UAF Homepage News


Heidi Rader describes the new Grow & Tell app and website she developed as “essentially Yelp for gardeners.” The free app, which was released today, allows gardeners in the United States see what vegetable varieties grow best in their areas based on what other gardeners say.

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With dogs’ breath fogging the 30-below-zero air at their knees, 71 Iditarod mushers steamed their way down the frozen Chena River in Fairbanks on March 6. Upstream, just a few miles behind them, 500 ducks were surviving in a one-mile stretch of open water. You might think the mallards that did not migrate from the sub-Arctic in fall would be skinny and weak, but a UAF graduate student found the Fairbanks ducks have the highest midwinter body mass of just about any mallards in North America.

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A landmark antenna at the University of Alaska Fairbanks will be removed and replaced by a similar one during spring break week in March 2017. After more than 25 years of service, the pale blue antenna dish on the roof of the Elvey Building will retire. In the 10-meter dish’s place will go a 9-meter antenna that will be colored Nanook blue.

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In early March up on the frozen Arctic Coastal Plain, as the wind sculpts snow into drifts, it’s hard to tell northern lakes from surrounding tundra. But lurking deep beneath that flat white world are toothy predators as long as your arm.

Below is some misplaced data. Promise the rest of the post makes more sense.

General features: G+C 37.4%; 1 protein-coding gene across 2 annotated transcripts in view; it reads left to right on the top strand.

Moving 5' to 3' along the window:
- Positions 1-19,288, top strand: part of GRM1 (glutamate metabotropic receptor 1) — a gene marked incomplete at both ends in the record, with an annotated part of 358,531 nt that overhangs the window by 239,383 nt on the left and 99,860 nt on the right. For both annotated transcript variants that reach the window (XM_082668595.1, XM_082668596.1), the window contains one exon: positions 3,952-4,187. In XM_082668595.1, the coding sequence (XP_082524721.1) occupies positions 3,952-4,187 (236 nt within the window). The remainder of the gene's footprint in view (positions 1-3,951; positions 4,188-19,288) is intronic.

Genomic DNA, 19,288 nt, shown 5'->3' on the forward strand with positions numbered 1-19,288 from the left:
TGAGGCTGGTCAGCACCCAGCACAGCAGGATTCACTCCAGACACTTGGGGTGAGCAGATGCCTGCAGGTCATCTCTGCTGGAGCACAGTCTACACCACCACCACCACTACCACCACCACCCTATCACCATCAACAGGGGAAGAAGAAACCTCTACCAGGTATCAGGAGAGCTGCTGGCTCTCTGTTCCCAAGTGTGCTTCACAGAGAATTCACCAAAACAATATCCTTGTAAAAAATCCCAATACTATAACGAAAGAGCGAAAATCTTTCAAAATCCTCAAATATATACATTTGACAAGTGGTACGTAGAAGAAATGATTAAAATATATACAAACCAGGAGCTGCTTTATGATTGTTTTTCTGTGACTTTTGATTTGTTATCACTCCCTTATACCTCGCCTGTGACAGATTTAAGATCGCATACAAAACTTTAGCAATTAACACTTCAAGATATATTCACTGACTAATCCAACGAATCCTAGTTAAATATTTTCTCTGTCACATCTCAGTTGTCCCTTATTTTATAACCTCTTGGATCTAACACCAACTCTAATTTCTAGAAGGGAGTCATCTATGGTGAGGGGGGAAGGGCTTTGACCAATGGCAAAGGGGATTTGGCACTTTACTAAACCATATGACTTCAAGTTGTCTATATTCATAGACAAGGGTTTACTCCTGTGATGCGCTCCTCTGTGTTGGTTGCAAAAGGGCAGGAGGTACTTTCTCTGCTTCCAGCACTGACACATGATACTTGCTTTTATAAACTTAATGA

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A 20-year effort by University of Alaska Fairbanks researchers to monitor the northern Gulf of Alaska’s animals and environmental markers will soon expand. The National Science Foundation has designated the northern gulf as a Long-Term Ecological Research site and will provide grant money for future science in the area.

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Growing up in Panama, at the bottom tip of Central America, Pat Rivera was regularly exposed to nature and different environments. Rivera, who has worked on and off at the University of Alaska Fairbanks College of Fisheries and Ocean Sciences since the late 1980s in various research and technical roles, attributes much of her adventurous and animal-loving personality to the positive experiences she had in her outdoorsy, close-knit community as a kid.

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Last month, villagers in Savoonga landed a bowhead whale. Before 2017, in every January people can remember, sea ice surrounded St. Lawrence Island, locking it in for the winter. Boat-launching and whale-taking were not possible.

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